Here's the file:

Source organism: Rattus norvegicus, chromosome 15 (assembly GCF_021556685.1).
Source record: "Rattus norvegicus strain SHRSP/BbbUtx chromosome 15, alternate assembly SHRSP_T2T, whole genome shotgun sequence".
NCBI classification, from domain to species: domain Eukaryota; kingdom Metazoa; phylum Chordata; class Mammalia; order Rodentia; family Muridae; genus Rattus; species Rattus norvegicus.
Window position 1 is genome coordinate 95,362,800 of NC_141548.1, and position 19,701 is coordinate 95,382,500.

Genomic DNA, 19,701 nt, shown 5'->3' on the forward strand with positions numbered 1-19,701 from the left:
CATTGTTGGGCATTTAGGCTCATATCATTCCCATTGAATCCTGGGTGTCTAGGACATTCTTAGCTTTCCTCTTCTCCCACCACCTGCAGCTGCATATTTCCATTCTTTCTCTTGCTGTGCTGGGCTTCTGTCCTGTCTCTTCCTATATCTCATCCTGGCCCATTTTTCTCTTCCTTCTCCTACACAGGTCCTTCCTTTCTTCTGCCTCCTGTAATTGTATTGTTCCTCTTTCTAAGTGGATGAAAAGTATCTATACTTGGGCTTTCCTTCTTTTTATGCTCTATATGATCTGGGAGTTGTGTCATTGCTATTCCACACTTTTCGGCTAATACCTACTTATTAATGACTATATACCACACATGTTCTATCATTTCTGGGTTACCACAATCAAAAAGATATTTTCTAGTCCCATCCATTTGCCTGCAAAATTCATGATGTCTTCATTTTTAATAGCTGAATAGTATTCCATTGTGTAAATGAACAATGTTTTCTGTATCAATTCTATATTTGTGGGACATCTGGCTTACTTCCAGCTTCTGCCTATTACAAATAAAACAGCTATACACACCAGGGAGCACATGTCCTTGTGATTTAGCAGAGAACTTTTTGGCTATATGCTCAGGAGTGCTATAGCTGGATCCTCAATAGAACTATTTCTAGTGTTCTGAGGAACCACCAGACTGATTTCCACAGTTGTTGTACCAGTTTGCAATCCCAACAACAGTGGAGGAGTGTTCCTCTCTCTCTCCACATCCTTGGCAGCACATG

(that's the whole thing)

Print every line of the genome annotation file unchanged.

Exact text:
Source organism: Rattus norvegicus, chromosome 15 (assembly GCF_021556685.1).
Source record: "Rattus norvegicus strain SHRSP/BbbUtx chromosome 15, alternate assembly SHRSP_T2T, whole genome shotgun sequence".
NCBI classification, from domain to species: domain Eukaryota; kingdom Metazoa; phylum Chordata; class Mammalia; order Rodentia; family Muridae; genus Rattus; species Rattus norvegicus.
Window position 1 is genome coordinate 95,362,800 of NC_141548.1, and position 19,701 is coordinate 95,382,500.

Genomic DNA, 19,701 nt, shown 5'->3' on the forward strand with positions numbered 1-19,701 from the left:
CATTGTTGGGCATTTAGGCTCATATCATTCCCATTGAATCCTGGGTGTCTAGGACATTCTTAGCTTTCCTCTTCTCCCACCACCTGCAGCTGCATATTTCCATTCTTTCTCTTGCTGTGCTGGGCTTCTGTCCTGTCTCTTCCTATATCTCATCCTGGCCCATTTTTCTCTTCCTTCTCCTACACAGGTCCTTCCTTTCTTCTGCCTCCTGTAATTGTATTGTTCCTCTTTCTAAGTGGATGAAAAGTATCTATACTTGGGCTTTCCTTCTTTTTATGCTCTATATGATCTGGGAGTTGTGTCATTGCTATTCCACACTTTTCGGCTAATACCTACTTATTAATGACTATATACCACACATGTTCTATCATTTCTGGGTTACCACAATCAAAAAGATATTTTCTAGTCCCATCCATTTGCCTGCAAAATTCATGATGTCTTCATTTTTAATAGCTGAATAGTATTCCATTGTGTAAATGAACAATGTTTTCTGTATCAATTCTATATTTGTGGGACATCTGGCTTACTTCCAGCTTCTGCCTATTACAAATAAAACAGCTATACACACCAGGGAGCACATGTCCTTGTGATTTAGCAGAGAACTTTTTGGCTATATGCTCAGGAGTGCTATAGCTGGATCCTCAATAGAACTATTTCTAGTGTTCTGAGGAACCACCAGACTGATTTCCACAGTTGTTGTACCAGTTTGCAATCCCAACAACAGTGGAGGAGTGTTCCTCTCTCTCTCCACATCCTTGGCAGCACATG